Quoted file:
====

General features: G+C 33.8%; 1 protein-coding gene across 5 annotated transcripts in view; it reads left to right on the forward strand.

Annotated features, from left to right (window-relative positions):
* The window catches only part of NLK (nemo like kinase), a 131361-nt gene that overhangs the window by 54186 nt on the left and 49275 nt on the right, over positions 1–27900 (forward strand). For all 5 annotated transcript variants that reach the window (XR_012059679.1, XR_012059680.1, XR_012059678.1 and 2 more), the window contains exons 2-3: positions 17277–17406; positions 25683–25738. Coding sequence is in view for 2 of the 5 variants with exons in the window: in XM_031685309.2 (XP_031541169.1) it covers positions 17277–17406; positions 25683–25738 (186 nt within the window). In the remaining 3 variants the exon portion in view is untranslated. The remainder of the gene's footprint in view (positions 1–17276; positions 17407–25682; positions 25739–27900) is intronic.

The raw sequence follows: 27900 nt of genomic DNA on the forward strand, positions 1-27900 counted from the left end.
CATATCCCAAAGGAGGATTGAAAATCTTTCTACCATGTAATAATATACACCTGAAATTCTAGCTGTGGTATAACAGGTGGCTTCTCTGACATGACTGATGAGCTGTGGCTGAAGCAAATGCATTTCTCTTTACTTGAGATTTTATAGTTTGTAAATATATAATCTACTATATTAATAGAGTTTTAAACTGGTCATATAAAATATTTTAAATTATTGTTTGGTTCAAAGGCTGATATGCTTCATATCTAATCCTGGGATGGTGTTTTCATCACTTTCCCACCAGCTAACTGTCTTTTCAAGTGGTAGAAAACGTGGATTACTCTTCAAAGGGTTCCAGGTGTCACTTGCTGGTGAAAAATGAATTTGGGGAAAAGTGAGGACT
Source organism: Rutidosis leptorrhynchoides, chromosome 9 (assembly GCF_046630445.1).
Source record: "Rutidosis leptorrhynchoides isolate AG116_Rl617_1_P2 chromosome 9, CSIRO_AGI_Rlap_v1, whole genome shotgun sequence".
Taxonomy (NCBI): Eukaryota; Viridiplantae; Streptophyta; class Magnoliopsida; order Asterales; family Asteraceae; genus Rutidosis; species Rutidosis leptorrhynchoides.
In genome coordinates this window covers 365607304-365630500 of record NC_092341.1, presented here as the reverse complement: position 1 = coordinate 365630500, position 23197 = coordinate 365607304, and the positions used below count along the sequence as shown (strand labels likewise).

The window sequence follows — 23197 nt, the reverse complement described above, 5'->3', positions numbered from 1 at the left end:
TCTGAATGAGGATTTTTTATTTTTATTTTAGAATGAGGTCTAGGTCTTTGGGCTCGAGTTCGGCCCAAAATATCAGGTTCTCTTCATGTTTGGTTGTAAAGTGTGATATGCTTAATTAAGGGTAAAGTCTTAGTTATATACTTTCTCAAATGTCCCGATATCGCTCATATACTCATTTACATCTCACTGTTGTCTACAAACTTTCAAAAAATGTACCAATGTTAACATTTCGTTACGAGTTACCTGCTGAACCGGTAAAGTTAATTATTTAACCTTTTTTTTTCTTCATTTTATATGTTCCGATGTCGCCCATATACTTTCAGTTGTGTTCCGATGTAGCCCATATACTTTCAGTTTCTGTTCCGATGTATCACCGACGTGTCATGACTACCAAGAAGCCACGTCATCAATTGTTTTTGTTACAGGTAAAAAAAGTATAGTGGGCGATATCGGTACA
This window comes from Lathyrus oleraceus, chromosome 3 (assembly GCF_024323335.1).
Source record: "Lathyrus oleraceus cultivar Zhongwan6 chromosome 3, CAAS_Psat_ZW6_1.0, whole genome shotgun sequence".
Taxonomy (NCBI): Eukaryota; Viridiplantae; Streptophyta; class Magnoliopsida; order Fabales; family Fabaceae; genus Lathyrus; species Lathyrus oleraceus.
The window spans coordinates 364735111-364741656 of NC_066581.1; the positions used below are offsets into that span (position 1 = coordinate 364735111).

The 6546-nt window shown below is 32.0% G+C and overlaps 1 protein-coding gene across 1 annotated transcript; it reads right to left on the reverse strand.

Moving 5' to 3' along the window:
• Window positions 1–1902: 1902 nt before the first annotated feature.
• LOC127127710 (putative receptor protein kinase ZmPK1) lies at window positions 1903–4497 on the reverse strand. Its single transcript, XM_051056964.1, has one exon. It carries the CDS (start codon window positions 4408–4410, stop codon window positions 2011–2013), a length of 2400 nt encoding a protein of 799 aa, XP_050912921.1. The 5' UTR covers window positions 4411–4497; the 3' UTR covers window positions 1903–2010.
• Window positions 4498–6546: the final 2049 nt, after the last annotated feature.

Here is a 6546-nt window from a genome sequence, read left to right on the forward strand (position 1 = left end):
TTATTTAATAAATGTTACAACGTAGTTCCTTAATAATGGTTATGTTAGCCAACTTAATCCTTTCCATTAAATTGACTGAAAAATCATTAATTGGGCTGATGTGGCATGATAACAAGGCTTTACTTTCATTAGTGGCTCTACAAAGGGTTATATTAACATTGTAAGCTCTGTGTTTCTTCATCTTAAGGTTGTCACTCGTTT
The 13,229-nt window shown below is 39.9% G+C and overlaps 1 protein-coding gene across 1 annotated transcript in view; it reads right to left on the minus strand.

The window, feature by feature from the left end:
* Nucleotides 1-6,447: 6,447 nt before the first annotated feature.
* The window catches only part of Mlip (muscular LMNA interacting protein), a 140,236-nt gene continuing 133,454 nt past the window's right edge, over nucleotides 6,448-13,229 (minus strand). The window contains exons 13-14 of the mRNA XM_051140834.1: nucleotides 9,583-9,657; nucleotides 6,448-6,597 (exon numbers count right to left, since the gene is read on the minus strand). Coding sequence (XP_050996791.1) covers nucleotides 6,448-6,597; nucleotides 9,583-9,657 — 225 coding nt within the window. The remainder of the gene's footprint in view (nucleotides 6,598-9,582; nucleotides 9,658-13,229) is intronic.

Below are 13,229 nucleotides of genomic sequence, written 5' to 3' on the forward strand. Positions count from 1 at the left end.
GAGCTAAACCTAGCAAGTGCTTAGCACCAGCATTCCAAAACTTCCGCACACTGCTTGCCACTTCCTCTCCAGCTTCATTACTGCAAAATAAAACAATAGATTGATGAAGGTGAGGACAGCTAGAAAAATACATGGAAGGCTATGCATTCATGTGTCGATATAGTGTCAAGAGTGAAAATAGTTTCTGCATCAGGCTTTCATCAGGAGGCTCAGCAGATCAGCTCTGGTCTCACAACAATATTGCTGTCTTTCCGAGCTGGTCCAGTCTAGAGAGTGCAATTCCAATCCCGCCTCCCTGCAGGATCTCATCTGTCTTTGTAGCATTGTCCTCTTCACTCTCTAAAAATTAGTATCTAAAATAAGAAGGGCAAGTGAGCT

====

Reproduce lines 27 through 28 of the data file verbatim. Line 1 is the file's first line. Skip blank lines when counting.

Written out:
Below are 13,229 nucleotides of genomic sequence, written 5' to 3' on the forward strand. Positions count from 1 at the left end.
GAGCTAAACCTAGCAAGTGCTTAGCACCAGCATTCCAAAACTTCCGCACACTGCTTGCCACTTCCTCTCCAGCTTCATTACTGCAAAATAAAACAATAGATTGATGAAGGTGAGGACAGCTAGAAAAATACATGGAAGGCTATGCATTCATGTGTCGATATAGTGTCAAGAGTGAAAATAGTTTCTGCATCAGGCTTTCATCAGGAGGCTCAGCAGATCAGCTCTGGTCTCACAACAATATTGCTGTCTTTCCGAGCTGGTCCAGTCTAGAGAGTGCAATTCCAATCCCGCCTCCCTGCAGGATCTCATCTGTCTTTGTAGCATTGTCCTCTTCACTCTCTAAAAATTAGTATCTAAAATAAGAAGGGCAAGTGAGCT